Google Announces Sunset of Universal Analytics Q&A

This week Google announced it would be sunsetting Universal Analytics (UA). Pay attention, this is the biggest change in Google Analytics since it was launched in 2005 and we have just a little over a year to make the necessary adjustments.

These are big news, perhaps the biggest news since Google Analytics was created. Now that the announcement has been released, it is best to pay close attention to how things progress.

It is not an update, it’s a switch.

Let’s clarify what this change means and provide tentative next steps.

Since its introduction in 2005 Google Analytics has become the most widely used web analytics tool in the world. Millions of businesses use GA as an integral part of digital intelligence. Throughout the years we have witnessed updates, some more significant than others, that have improved the tool. In many cases we procrastinated adopting these updates with very little consequence. Not this time.

Think about GA4 not as an update, but as a completely different tool with the same name and branding as Google Analytics.

Google Analytics 4 (or GA4 for short), positioned as the new generation for Google Analytics, is very different. The changes are for the better, but still, they are big changes. I believe it is best to think about GA4 not as an update, but as a completely different tool with the same name and branding as Google Analytics. This mindset will better prepare businesses for the transition, and help avoid frustration.  

What does “sunset” mean?

It means data will stop being processed after the announced date, currently July 1, 2023. In other words, it means reports will stop counting pageviews, transactions, goals, etc. Organizations will still have access to historical data, but in “view only” mode. No editing. No new data.

Why the change to GA4?

Google Analytics was built as a web analytics tool, over 15 years ago – that’s before the iPhone even existed. While they have made great improvements, the industry has evolved beyond what Google Analytics was originally made for.

Users today journey through various devices and platforms. Brands are expected to understand these journeys interconnecting and leveraging a variety of technologies. GA was not built with these things in mind, and while previous updates made spectacular improvements, it was just time to reimagine the approach from the bottom up. 

Is GA4 at par with Universal Analytics?

GA4 and UA are different tools, so it is difficult to make a 1-to-1 comparison. That said, I would say GA4 is likely not yet at par with the current features of UA. There are features in GA4 that are not available in UA that make the change worth while for most. Regardless, ready or not, it is time to dive into GA4.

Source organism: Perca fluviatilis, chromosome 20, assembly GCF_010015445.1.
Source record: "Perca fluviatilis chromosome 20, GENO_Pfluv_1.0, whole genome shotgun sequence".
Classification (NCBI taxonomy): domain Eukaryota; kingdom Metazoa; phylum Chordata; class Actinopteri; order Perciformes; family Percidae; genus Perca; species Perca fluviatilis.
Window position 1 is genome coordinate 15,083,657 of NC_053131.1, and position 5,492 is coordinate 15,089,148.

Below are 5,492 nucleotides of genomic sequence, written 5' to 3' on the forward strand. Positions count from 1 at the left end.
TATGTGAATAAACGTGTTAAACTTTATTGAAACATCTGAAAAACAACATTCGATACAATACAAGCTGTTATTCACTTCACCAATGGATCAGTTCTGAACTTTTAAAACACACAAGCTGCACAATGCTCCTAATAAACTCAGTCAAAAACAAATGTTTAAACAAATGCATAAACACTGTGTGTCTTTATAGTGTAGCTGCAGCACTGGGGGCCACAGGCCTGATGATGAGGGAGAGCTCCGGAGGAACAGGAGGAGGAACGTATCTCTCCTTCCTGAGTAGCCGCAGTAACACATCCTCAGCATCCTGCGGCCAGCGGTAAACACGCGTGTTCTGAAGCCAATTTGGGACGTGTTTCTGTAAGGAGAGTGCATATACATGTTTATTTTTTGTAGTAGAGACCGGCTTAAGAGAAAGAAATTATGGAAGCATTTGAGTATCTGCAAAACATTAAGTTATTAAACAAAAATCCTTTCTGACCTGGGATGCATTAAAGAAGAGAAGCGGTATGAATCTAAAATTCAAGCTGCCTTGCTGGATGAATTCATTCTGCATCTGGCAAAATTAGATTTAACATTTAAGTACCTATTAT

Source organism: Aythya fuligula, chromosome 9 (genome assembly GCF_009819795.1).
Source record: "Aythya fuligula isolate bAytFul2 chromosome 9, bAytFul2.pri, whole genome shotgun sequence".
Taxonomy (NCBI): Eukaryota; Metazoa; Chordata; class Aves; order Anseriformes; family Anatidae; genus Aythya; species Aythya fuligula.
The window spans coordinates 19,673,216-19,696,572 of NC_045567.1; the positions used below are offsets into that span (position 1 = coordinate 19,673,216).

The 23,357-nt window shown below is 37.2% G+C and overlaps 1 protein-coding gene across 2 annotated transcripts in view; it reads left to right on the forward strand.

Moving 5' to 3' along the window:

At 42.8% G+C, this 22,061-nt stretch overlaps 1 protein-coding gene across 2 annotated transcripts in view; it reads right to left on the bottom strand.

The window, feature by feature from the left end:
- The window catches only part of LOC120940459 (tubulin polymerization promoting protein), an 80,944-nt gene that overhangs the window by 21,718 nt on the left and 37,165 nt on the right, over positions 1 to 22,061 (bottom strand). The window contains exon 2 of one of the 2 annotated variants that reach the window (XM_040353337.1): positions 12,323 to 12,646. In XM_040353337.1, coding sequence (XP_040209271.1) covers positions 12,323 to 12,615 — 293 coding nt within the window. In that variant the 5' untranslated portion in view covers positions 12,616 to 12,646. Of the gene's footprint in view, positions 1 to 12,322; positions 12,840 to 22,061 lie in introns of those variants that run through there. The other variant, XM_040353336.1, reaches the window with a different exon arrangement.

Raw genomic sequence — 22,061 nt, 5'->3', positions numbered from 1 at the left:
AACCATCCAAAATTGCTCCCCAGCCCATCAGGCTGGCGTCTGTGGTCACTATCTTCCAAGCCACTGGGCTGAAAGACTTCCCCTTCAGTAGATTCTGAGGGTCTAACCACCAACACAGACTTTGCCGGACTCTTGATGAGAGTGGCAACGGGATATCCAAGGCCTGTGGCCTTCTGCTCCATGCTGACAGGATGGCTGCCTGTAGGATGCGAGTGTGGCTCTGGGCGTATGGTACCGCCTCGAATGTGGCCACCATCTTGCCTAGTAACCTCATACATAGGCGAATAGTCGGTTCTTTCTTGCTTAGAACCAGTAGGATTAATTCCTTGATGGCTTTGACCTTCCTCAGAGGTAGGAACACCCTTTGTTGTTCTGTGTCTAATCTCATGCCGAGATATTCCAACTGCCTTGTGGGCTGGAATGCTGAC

What about 360 customers?

Google Partners are already communicating with their clients about this change. But in short, Universal Analytics 360 customers can now upgrade to GA4 360. Once customers are onboarded in GA4, all UA 360 features will remain available for 6 months. After that UA properties will be downgraded to standard UA.

What should be next steps?

If you have a small operation or use GA sporadically, then start adding GA4 to your sites if you haven’t done so. If you have already, start testing the waters using GA4 data to report on your business. Implementing GA4 is one thing, change business practices is a whole different ball game.

For those with organization with more complex environments, get in touch with a Google Marketing Platform partner to help with this transition. It will avoid stepping into landmines and other hurdles that will delay your transition. Remember, GA4 is still under development. This time may be a good opportunity not only to revise your analytics implementation, but your whole digital team structure.

Consider the following:

  • GA4 and UA implementations are different. Sit down and map your business requirements to GA4, not your current UA implementation. Trying to mimic your UA implementation will likely set a faulty foundation.
  • GA4 can be implemented in web and app with the same schema. This is one of the best features of GA4, and perhaps the harder to get used to. The next year will be a good opportunity to review your web and app analytics, and also bring these two teams closer operationally.
  • With more flexibility in GA4, comes the need for more documentation. 


GA4 is undoubtedly better position for the future. I have confidence it will keep Google Analytics in the forefront of the digital analytics space considering all the improvements in store for the Google Marketing Platform.

However, some, including myself, believed we would have more time to maneuver this transition. Bigger organizations find comfort in making big changes like this when there is a longer track record.

Then again, speed is sometimes the necessary ingredient for this type of transition.

If you have any questions or need help with this transation, Ayudante has helped big and small organizations implement GA4 in web and mobile. Don’t hesitate to reach out to us either in Japan or North America.

Jose Uzcategui

Global Lead / Sr. Analytics Consultant

Jose Uzcategui

Mr. Uzcategui joined Ayudante in Japan after working for ASICS and Amazon. His position previous to Ayudante was as a team leader, working on data construction/implementation and performance improvement using the Google Marketing Platform and the cloud. His hobbies are playing squash and cooking. He enjoys studying Japanese, Spanish, and English, and spring in Japan is his favorite season.